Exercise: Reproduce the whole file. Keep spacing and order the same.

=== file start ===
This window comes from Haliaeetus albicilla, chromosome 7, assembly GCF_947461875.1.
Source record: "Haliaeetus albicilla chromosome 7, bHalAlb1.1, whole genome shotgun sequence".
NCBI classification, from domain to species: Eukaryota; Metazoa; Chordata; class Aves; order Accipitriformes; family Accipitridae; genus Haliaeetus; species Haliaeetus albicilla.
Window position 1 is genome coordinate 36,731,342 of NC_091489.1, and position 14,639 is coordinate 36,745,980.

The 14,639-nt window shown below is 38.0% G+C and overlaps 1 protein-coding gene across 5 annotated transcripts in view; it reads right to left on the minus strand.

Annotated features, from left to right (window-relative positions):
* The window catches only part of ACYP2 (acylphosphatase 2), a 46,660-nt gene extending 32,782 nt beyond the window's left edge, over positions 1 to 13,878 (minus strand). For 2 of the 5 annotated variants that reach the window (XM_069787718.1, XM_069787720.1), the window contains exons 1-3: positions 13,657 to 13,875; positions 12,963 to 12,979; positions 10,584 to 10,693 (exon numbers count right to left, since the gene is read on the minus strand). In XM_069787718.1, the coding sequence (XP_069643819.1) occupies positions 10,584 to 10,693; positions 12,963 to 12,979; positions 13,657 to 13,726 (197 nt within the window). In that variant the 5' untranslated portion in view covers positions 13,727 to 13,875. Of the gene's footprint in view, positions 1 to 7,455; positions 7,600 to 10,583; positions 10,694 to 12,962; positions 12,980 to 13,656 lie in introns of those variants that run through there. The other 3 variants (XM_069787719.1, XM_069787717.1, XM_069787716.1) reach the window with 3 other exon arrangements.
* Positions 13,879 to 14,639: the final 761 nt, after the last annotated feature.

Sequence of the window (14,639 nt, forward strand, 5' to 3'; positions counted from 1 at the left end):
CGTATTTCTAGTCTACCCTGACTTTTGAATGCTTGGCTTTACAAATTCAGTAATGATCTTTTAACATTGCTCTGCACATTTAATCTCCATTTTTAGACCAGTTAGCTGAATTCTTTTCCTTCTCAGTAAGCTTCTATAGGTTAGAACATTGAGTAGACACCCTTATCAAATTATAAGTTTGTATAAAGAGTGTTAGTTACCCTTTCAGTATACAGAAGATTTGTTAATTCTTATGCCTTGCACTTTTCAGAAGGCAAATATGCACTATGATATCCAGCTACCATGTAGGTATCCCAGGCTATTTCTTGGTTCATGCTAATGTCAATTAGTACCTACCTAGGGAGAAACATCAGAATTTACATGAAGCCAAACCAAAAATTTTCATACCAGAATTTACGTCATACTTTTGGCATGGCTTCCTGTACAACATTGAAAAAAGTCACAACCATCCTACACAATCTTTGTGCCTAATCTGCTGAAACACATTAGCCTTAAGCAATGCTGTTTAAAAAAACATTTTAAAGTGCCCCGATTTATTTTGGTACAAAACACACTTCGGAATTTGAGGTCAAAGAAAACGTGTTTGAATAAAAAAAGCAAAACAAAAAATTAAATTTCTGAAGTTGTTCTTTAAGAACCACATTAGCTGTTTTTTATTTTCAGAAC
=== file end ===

This window comes from Haliaeetus albicilla, chromosome 7, assembly GCF_947461875.1.
Source record: "Haliaeetus albicilla chromosome 7, bHalAlb1.1, whole genome shotgun sequence".
NCBI classification, from domain to species: Eukaryota; Metazoa; Chordata; class Aves; order Accipitriformes; family Accipitridae; genus Haliaeetus; species Haliaeetus albicilla.
Window position 1 is genome coordinate 36,731,342 of NC_091489.1, and position 14,639 is coordinate 36,745,980.

The 14,639-nt window shown below is 38.0% G+C and overlaps 1 protein-coding gene across 5 annotated transcripts in view; it reads right to left on the minus strand.

Annotated features, from left to right (window-relative positions):
* The window catches only part of ACYP2 (acylphosphatase 2), a 46,660-nt gene extending 32,782 nt beyond the window's left edge, over positions 1 to 13,878 (minus strand). For 2 of the 5 annotated variants that reach the window (XM_069787718.1, XM_069787720.1), the window contains exons 1-3: positions 13,657 to 13,875; positions 12,963 to 12,979; positions 10,584 to 10,693 (exon numbers count right to left, since the gene is read on the minus strand). In XM_069787718.1, the coding sequence (XP_069643819.1) occupies positions 10,584 to 10,693; positions 12,963 to 12,979; positions 13,657 to 13,726 (197 nt within the window). In that variant the 5' untranslated portion in view covers positions 13,727 to 13,875. Of the gene's footprint in view, positions 1 to 7,455; positions 7,600 to 10,583; positions 10,694 to 12,962; positions 12,980 to 13,656 lie in introns of those variants that run through there. The other 3 variants (XM_069787719.1, XM_069787717.1, XM_069787716.1) reach the window with 3 other exon arrangements.
* Positions 13,879 to 14,639: the final 761 nt, after the last annotated feature.

Sequence of the window (14,639 nt, forward strand, 5' to 3'; positions counted from 1 at the left end):
CGTATTTCTAGTCTACCCTGACTTTTGAATGCTTGGCTTTACAAATTCAGTAATGATCTTTTAACATTGCTCTGCACATTTAATCTCCATTTTTAGACCAGTTAGCTGAATTCTTTTCCTTCTCAGTAAGCTTCTATAGGTTAGAACATTGAGTAGACACCCTTATCAAATTATAAGTTTGTATAAAGAGTGTTAGTTACCCTTTCAGTATACAGAAGATTTGTTAATTCTTATGCCTTGCACTTTTCAGAAGGCAAATATGCACTATGATATCCAGCTACCATGTAGGTATCCCAGGCTATTTCTTGGTTCATGCTAATGTCAATTAGTACCTACCTAGGGAGAAACATCAGAATTTACATGAAGCCAAACCAAAAATTTTCATACCAGAATTTACGTCATACTTTTGGCATGGCTTCCTGTACAACATTGAAAAAAGTCACAACCATCCTACACAATCTTTGTGCCTAATCTGCTGAAACACATTAGCCTTAAGCAATGCTGTTTAAAAAAACATTTTAAAGTGCCCCGATTTATTTTGGTACAAAACACACTTCGGAATTTGAGGTCAAAGAAAACGTGTTTGAATAAAAAAAGCAAAACAAAAAATTAAATTTCTGAAGTTGTTCTTTAAGAACCACATTAGCTGTTTTTTATTTTCAGAAC